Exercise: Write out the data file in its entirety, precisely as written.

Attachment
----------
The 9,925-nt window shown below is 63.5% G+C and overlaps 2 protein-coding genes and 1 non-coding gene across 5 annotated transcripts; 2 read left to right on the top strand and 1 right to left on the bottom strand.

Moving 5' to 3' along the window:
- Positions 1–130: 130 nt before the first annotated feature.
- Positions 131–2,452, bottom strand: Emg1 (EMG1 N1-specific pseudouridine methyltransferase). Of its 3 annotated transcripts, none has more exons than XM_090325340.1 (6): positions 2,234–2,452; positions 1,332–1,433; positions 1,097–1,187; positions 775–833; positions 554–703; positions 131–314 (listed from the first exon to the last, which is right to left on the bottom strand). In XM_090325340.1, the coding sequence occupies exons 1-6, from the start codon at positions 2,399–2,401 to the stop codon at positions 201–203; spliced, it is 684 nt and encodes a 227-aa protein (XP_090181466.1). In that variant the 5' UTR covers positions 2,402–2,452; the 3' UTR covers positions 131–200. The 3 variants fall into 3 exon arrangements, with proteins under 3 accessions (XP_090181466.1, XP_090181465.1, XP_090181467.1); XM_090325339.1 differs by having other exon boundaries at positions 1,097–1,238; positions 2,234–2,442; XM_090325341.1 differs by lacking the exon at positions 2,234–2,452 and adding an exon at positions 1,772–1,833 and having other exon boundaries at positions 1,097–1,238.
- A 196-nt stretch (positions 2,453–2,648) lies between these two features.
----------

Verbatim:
The 9,925-nt window shown below is 63.5% G+C and overlaps 2 protein-coding genes and 1 non-coding gene across 5 annotated transcripts; 2 read left to right on the top strand and 1 right to left on the bottom strand.

Moving 5' to 3' along the window:
- Positions 1–130: 130 nt before the first annotated feature.
- Positions 131–2,452, bottom strand: Emg1 (EMG1 N1-specific pseudouridine methyltransferase). Of its 3 annotated transcripts, none has more exons than XM_090325340.1 (6): positions 2,234–2,452; positions 1,332–1,433; positions 1,097–1,187; positions 775–833; positions 554–703; positions 131–314 (listed from the first exon to the last, which is right to left on the bottom strand). In XM_090325340.1, the coding sequence occupies exons 1-6, from the start codon at positions 2,399–2,401 to the stop codon at positions 201–203; spliced, it is 684 nt and encodes a 227-aa protein (XP_090181466.1). In that variant the 5' UTR covers positions 2,402–2,452; the 3' UTR covers positions 131–200. The 3 variants fall into 3 exon arrangements, with proteins under 3 accessions (XP_090181466.1, XP_090181465.1, XP_090181467.1); XM_090325339.1 differs by having other exon boundaries at positions 1,097–1,238; positions 2,234–2,442; XM_090325341.1 differs by lacking the exon at positions 2,234–2,452 and adding an exon at positions 1,772–1,833 and having other exon boundaries at positions 1,097–1,238.
- A 196-nt stretch (positions 2,453–2,648) lies between these two features.